Egypt’s Al Azhar University, the world’s leading center of Sunni Islamic thought, has suspended talks with the Vatican in protest over the “insulting remarks” by Pope Benedict XVI—a reference to the Pope’s statement that Egypt should protect Coptic Christians from mob violence.
The Pope’s protest against a massacre in Alexandria was “unacceptable interference” in Egypt’s affairs, a spokesman for Al Azhar said. At a January 20 meeting, the spokesman said, the scholars of Al Azhar decided to break off all talks with the Vatican “indefinitely.”
The Islamic leader said that his institution is “still waiting for an apology” from the Pontiff for his remarks about the massacre of Copts and for his comments on Islam in his Regensburg address of 2006. He added that in his January 1 message for the World Day of Peace, in which he condemned violence against Christians, the Pope should also have condemned violence against Muslims in Iraq.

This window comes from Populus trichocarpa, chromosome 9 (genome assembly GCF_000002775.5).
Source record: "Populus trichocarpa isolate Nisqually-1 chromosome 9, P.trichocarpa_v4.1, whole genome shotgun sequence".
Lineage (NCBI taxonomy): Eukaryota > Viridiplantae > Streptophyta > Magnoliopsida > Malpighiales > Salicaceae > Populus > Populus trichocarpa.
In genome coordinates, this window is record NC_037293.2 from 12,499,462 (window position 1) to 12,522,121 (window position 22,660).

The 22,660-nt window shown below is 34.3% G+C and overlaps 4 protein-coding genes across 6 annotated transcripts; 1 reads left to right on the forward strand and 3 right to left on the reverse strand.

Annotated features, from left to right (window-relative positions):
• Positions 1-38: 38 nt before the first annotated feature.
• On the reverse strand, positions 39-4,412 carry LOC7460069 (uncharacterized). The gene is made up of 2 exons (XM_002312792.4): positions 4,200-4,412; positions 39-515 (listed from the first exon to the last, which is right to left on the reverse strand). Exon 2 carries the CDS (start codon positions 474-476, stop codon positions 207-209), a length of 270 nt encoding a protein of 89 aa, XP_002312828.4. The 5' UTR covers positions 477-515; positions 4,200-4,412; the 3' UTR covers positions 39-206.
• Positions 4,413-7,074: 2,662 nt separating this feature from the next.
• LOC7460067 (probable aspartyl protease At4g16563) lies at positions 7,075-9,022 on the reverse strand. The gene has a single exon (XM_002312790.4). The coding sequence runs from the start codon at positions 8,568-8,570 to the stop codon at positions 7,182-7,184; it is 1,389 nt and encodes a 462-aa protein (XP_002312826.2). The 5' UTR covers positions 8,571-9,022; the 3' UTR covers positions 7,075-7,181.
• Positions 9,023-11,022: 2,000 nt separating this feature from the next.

The announcement from Cairo apparently caught Vatican officials by surprise. Father Federico Lombardi, the director of the Vatican press office, said that the Vatican remained open to dialogue with any willing Islamic partners.
The rebuff from Al Azhar is a serious blow to hopes for Catholic-Muslim dialogue. The Egyptian institution had been one of the few Islamic centers willing to engage in discussions with the Holy See, joining with Vatican officials in annual talks that had produced joint statements condemning religious violence. Last year, upon the death of the head of Al Azhar, Sheik Mohammend Sayyed Tantawi, Pope Benedict remembered the deceased Islamic leader as "a valued partner in the dialogue between Muslims and Catholics."